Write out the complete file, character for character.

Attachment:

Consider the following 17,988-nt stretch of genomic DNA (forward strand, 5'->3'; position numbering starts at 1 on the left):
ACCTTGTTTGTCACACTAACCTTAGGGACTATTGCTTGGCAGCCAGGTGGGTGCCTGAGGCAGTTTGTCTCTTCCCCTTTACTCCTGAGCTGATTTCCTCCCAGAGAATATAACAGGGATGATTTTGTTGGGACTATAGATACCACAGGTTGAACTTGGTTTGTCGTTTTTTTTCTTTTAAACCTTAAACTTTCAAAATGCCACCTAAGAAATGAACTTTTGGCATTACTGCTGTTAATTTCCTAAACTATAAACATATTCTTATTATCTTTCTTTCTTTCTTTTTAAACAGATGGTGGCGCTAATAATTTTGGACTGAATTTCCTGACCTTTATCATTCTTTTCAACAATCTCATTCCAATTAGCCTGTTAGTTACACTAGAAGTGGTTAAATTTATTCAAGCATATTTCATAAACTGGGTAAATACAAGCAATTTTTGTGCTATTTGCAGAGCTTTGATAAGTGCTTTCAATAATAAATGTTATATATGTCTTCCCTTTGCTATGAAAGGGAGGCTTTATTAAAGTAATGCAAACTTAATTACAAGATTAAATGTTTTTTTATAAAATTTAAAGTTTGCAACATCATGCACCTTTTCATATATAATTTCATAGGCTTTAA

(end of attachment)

Consider the following 17,988-nt stretch of genomic DNA (forward strand, 5'->3'; position numbering starts at 1 on the left):
ACCTTGTTTGTCACACTAACCTTAGGGACTATTGCTTGGCAGCCAGGTGGGTGCCTGAGGCAGTTTGTCTCTTCCCCTTTACTCCTGAGCTGATTTCCTCCCAGAGAATATAACAGGGATGATTTTGTTGGGACTATAGATACCACAGGTTGAACTTGGTTTGTCGTTTTTTTTCTTTTAAACCTTAAACTTTCAAAATGCCACCTAAGAAATGAACTTTTGGCATTACTGCTGTTAATTTCCTAAACTATAAACATATTCTTATTATCTTTCTTTCTTTCTTTTTAAACAGATGGTGGCGCTAATAATTTTGGACTGAATTTCCTGACCTTTATCATTCTTTTCAACAATCTCATTCCAATTAGCCTGTTAGTTACACTAGAAGTGGTTAAATTTATTCAAGCATATTTCATAAACTGGGTAAATACAAGCAATTTTTGTGCTATTTGCAGAGCTTTGATAAGTGCTTTCAATAATAAATGTTATATATGTCTTCCCTTTGCTATGAAAGGGAGGCTTTATTAAAGTAATGCAAACTTAATTACAAGATTAAATGTTTTTTTATAAAATTTAAAGTTTGCAACATCATGCACCTTTTCATATATAATTTCATAGGCTTTAA